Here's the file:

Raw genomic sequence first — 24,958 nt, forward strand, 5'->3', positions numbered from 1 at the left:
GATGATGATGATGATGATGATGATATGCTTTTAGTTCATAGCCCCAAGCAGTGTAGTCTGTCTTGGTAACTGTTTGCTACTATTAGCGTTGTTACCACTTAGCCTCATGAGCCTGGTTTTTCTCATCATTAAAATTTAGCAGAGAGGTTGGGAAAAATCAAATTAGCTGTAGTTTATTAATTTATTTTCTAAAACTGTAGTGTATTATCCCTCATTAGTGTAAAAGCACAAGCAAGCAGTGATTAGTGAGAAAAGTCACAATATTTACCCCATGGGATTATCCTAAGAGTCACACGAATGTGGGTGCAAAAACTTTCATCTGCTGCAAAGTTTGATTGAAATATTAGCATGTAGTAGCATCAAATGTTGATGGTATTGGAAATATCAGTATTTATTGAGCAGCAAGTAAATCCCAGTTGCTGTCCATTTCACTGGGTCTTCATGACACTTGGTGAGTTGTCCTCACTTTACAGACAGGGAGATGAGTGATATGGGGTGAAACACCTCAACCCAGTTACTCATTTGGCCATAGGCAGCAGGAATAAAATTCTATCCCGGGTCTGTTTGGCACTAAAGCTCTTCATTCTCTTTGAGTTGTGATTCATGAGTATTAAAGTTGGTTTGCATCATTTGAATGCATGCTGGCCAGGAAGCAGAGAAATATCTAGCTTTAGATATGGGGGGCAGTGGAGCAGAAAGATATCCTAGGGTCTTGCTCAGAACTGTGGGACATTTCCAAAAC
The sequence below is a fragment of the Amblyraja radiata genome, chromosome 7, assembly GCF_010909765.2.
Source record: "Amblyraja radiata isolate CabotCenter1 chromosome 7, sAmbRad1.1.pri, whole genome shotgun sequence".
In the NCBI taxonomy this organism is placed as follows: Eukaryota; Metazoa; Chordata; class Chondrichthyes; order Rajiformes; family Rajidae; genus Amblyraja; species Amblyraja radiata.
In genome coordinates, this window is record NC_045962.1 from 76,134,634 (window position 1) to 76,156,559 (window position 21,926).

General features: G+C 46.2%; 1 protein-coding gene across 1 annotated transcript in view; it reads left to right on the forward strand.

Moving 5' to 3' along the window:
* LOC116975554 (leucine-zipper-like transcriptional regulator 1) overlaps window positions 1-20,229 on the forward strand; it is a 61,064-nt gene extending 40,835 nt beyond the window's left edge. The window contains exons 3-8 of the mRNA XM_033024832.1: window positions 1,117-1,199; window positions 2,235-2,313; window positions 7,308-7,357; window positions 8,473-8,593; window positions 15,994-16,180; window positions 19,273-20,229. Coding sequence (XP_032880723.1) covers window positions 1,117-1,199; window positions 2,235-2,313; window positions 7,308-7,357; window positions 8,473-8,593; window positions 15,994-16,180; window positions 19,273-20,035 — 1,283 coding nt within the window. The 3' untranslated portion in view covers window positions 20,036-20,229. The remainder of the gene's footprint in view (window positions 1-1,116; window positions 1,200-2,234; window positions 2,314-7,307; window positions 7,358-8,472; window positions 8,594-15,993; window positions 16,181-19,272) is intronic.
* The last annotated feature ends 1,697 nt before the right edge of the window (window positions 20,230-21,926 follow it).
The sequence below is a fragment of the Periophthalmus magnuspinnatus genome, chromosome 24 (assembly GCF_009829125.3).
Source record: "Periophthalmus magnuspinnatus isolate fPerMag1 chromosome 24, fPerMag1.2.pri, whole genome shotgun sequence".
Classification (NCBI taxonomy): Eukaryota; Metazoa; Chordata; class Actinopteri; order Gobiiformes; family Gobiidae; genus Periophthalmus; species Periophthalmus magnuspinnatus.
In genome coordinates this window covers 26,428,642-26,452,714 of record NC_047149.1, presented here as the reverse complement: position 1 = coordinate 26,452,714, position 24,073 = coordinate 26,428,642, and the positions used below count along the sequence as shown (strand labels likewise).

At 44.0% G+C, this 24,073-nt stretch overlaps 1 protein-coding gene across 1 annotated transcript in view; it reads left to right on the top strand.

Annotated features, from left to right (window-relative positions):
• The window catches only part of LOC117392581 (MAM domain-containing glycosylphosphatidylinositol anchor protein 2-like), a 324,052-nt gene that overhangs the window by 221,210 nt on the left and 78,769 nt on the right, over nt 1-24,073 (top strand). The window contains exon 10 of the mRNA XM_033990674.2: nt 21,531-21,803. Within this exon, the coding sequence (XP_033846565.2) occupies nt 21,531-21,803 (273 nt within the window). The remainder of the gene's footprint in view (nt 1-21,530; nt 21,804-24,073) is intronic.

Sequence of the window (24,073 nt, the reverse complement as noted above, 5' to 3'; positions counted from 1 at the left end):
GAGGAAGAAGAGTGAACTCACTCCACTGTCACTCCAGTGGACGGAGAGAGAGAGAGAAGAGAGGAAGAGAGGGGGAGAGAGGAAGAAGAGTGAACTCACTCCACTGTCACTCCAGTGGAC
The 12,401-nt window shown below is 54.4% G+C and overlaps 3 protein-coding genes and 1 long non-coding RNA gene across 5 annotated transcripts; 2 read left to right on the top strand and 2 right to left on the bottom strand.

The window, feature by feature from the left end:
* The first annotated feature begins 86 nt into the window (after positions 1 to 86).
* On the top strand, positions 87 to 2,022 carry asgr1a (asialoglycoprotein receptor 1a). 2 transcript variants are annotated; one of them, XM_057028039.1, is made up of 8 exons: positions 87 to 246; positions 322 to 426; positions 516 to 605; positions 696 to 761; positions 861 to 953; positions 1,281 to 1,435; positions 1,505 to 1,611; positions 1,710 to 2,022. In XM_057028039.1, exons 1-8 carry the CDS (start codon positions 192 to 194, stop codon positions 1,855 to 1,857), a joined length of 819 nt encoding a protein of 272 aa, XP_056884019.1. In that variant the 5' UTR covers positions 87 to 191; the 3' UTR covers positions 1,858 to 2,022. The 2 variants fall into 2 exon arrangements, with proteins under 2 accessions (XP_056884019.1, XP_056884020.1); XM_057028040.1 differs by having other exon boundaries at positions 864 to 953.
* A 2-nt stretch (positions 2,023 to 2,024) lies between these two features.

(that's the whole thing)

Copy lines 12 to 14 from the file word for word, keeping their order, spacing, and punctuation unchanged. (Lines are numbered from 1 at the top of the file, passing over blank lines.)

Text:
Source record: "Periophthalmus magnuspinnatus isolate fPerMag1 chromosome 24, fPerMag1.2.pri, whole genome shotgun sequence".
Classification (NCBI taxonomy): Eukaryota; Metazoa; Chordata; class Actinopteri; order Gobiiformes; family Gobiidae; genus Periophthalmus; species Periophthalmus magnuspinnatus.
In genome coordinates this window covers 26,428,642-26,452,714 of record NC_047149.1, presented here as the reverse complement: position 1 = coordinate 26,452,714, position 24,073 = coordinate 26,428,642, and the positions used below count along the sequence as shown (strand labels likewise).